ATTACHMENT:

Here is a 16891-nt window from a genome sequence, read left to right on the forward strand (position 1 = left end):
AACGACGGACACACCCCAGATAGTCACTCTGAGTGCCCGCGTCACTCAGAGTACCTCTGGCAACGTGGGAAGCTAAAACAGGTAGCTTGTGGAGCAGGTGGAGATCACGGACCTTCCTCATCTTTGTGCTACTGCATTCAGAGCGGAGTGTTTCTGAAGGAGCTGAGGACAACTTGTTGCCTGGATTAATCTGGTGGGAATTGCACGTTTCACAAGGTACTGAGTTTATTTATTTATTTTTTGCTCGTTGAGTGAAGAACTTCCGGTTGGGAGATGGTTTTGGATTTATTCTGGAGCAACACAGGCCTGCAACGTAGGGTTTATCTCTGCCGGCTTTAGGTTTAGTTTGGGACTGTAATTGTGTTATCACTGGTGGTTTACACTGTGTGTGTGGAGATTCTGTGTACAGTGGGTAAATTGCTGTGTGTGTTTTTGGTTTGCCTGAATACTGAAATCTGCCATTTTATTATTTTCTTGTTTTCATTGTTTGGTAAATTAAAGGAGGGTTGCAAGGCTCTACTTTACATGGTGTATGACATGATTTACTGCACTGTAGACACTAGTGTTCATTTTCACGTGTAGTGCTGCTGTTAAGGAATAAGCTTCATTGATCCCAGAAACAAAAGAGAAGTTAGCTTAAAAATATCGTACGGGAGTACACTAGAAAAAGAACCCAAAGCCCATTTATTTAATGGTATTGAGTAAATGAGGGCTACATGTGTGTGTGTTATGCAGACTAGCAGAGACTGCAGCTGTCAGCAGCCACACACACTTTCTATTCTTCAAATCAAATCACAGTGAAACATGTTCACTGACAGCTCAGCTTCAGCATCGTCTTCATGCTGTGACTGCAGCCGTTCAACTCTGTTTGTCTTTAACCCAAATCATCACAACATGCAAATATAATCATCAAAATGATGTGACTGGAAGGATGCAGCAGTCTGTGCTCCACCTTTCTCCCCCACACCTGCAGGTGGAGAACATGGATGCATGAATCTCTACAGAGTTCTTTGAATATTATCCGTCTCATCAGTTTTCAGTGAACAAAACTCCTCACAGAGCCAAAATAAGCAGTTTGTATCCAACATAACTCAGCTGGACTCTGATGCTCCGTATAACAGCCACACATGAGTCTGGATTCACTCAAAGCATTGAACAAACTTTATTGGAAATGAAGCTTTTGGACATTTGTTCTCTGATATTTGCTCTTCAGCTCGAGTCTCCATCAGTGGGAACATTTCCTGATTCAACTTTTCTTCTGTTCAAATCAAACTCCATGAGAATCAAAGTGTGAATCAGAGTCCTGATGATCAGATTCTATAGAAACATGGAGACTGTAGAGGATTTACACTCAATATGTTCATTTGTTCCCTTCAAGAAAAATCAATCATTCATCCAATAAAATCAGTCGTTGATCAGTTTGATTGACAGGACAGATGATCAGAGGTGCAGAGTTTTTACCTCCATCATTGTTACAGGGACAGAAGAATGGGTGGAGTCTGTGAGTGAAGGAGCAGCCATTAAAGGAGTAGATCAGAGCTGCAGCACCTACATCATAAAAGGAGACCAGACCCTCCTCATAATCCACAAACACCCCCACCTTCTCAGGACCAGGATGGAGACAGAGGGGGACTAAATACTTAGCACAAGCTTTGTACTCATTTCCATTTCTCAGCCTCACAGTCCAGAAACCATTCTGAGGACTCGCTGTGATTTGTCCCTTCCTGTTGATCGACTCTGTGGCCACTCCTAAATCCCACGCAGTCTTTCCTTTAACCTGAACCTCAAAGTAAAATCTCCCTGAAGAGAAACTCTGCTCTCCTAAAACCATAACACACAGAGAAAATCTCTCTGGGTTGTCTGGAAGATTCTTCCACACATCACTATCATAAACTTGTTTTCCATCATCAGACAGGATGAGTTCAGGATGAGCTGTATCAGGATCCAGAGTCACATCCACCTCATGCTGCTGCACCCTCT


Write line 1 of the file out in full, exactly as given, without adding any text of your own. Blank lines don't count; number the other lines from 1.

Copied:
Here is a 16891-nt window from a genome sequence, read left to right on the forward strand (position 1 = left end):